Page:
The rigorous adherence to principles of montage reminds me of Eisenstein, except that Eisenstein cares about the "masses" more than he cares about individuals. For Dreyer, the individual is everything. We first see the crowd not as a formless mass, but as a succession of grieving persons. The camera pans across their faces as they look at Jeanne (and this is the first time we see women in the film besides her) and each face has its own character and its own sorrow. As for the burning of Jeanne, it's hard to imagine the pace being done any better.
The film does not succumb to false idealism here either, (except in the ending title, which seems tacked on by some other author) but the agony is followed through right to the end when Jeanne's body, silhouetted in the flames, slumps forward. The repeated shots of birds flying away reiterate the connection between the truth of spirit and nature.

Sound technology was just beginning when Dreyer went to Paris to make La Passion. Supposedly, he was hoping to make a sound film, but was disappointed to discover that there was no equipment for sound in Paris. In any case, the absence of sound has often been a source of complaint even for admirers of the film. Truffaut wrote that watching the film was like actually getting to peek into the medieval world - and the only thing keeping it from perfection was the absence of sound. It's impossible to say what La Passion would be like with a soundtrack. But I would venture to disagree with Truffaut and say that the film might very well have been lessened by it. The silent images, interspersed with titles, lends a measure of awe to the picture. Sound might have broken the "spell" and brought La Passion down from the heights to a more mundane level of artistry. In fact, Dreyer would have had to employ an entirely different style if he had used sound. It's impossible for me to imagine spoken dialogue matched with the bizarre and uncanny techniques of the film as we have it.

The movie was plagued by bad luck after its completion. It was opposed by rightist forces in France, who objected to its treatment of the church. The original negative was destroyed in a fire, and Dreyer actually constructed a second version from additional footage. Tragically, this second version was also lost in a fire. Understandably, Dreyer let go of the whole project in despair, moving on to other films. Extant copies of La Passion circulated for the next fifty years in varying degress of completeness - some patched together from fragments of both versions, some marred with crude editing by later hands. The discovery in 1981 of an almost pristine print of the first version, in a closet at a mental hospital in Norway, was one of the most fortunate events in cinematic history.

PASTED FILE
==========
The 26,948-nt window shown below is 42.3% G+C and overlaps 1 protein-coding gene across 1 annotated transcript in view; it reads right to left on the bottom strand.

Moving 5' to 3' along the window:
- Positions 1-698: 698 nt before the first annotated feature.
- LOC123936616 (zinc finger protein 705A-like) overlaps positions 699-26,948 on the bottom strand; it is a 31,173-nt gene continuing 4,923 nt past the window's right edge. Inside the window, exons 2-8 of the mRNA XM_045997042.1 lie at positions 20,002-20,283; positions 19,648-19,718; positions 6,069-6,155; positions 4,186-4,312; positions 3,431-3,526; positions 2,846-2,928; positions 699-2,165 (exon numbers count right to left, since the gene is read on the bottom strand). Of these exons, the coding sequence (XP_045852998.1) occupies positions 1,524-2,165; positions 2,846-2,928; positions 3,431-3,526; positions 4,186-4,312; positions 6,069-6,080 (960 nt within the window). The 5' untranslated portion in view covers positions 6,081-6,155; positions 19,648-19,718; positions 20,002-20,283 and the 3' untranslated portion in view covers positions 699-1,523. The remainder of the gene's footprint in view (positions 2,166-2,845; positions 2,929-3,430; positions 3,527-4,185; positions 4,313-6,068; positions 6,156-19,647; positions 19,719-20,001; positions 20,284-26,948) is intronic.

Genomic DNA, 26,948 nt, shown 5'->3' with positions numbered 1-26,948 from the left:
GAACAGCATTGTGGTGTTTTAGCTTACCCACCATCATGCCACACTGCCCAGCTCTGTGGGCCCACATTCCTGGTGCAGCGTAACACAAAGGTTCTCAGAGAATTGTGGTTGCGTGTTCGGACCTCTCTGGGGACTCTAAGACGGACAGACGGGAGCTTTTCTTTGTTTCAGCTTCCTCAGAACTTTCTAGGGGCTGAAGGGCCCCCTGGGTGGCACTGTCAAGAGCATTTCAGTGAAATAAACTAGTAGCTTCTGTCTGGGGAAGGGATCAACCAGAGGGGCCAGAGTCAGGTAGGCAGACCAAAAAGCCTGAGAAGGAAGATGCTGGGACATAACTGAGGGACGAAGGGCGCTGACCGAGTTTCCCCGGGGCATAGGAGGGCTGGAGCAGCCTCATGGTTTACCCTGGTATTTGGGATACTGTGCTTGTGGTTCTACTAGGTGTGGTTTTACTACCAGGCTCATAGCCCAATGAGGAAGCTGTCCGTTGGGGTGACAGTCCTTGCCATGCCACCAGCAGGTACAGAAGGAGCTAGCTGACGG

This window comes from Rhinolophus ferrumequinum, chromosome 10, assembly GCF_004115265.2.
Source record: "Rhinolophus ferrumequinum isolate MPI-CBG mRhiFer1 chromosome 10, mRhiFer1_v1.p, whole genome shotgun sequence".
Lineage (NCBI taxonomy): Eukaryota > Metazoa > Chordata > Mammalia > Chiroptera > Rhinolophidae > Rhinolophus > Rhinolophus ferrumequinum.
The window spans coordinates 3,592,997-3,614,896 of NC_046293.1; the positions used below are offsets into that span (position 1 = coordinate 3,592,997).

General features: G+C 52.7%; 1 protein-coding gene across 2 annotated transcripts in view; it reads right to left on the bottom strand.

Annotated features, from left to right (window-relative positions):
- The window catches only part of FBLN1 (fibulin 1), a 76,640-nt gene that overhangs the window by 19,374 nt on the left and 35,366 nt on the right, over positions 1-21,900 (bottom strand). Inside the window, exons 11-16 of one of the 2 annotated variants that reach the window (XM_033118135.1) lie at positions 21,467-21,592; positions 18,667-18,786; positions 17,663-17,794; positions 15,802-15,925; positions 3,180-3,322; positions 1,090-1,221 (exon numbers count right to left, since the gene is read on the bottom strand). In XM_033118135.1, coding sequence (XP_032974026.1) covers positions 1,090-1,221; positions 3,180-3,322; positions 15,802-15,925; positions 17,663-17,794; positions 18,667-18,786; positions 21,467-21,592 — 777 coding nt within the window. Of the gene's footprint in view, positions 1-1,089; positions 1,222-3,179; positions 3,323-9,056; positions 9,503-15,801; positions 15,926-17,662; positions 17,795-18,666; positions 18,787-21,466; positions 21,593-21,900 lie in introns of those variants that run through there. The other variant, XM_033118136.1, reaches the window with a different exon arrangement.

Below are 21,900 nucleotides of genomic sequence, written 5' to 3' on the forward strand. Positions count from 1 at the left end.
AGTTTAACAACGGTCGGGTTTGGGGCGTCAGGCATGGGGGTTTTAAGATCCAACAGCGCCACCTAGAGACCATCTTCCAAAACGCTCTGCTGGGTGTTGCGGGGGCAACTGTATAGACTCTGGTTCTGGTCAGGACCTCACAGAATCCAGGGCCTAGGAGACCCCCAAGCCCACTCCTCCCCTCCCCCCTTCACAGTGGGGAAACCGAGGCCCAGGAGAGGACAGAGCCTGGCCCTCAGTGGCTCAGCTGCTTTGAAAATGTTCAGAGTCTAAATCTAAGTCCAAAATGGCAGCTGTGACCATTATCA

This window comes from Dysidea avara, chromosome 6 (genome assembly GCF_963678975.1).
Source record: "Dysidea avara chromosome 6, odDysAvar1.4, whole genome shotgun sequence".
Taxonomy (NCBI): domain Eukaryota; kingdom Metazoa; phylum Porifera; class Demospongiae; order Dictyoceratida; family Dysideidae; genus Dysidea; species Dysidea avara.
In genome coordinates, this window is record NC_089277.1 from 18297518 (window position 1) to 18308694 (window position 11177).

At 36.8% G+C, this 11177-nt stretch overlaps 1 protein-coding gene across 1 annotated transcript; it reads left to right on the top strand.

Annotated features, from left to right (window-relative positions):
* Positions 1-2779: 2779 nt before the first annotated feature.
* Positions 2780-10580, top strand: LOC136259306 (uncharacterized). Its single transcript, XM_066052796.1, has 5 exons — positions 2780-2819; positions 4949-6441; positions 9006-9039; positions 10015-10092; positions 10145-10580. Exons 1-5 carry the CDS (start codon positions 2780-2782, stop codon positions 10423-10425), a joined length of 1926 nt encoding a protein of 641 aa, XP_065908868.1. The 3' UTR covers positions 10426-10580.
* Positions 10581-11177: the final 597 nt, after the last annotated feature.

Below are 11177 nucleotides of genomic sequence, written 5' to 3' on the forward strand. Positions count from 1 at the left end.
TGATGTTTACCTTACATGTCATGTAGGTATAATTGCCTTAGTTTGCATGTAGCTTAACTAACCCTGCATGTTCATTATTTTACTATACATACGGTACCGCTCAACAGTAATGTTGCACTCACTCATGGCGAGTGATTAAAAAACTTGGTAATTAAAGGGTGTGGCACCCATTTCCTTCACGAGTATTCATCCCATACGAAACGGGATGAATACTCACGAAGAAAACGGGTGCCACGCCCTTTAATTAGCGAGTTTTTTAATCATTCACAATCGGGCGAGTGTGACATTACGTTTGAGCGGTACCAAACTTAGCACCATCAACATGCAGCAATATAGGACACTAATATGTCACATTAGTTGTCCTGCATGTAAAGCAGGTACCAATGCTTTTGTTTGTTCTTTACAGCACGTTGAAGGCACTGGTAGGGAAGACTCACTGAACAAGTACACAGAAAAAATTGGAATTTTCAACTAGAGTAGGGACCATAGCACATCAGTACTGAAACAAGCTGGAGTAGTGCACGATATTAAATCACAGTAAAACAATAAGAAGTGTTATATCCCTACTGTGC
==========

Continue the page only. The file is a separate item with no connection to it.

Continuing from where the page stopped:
Of course a silent film is not really silent - there is usually musical accompaniment of some sort. It is important to have a good score, or at least music that does not clash with the tone of the picture. I highly recommend the Home Vision video of the film, scored by Richard Einhorn's beautiful oratorio Voices of Light. This print is that of the one discovered in '81. I had the pleasure of seeing this print of the film on a big screen, with orchestral and choral accompaniment conducted by Einhorn. I had loved the picture since the first time I had seen it over a decade before, but this print was much crisper, and I definitely noticed shots that I hadn't seen before, as well as the absence of some I had seen in previous prints. Seeing it screened in a theater as it was meant to be, with the splendid music, was an overwhelming experience. The visonary power of this great film brought me to tears. La Passion came at the very end of the silent era, and this is fitting, because it is the climax of the silent film art form. As expert as the Hollywood product had become by that time, when I compare La Passion to other silent films, even the greatest ones, there is no doubt in my mind that it is one of a kind. I consider it one of the most important works, in any medium, of the twentieth century.

Earlier I called La Passion de Jeanne d'Arc a work of transcendence. There is a sense of "beyond" which permeates the film. The struggles and sufferings of Jeanne are seen as if from the vantage point of the eternal, or some place on the other side of death. The emotional intensity is somehow greater for this, rather than less as one might expect. The film not only depicts a spiritual ordeal, but dares to put me through one when I watch it. The question, or perhaps the challenge, is - what would it be like if your personality, everything that you normally think of as you, were brutally stripped away? What would be left? And if you had faith, like Jeanne, what would your faith look like after that? This is what the film tries to show us.

Carl Dreyer disrupts the comfortable distance between viewer and film in every way he can. I believe that his intention was to do something few artists ever do - recreate for those who view the work, the experience of affliction, desolation of the spirit. Not just pathos, not looking on a character and learning some sort of lesson, but a radical sharing of the experience of that character. It's an impossible thing to attempt, really. The only success that can be hoped for is to get close to the experience, to give us a taste of it, if you will. And this is what fascinates me and draws me back to the film again and again. It succeeds in giving me this taste, this glimpse. With tremendous power it continues to force its way past my defenses and affect me in ways that are as difficult to describe as they are profound.

CineScene, 2001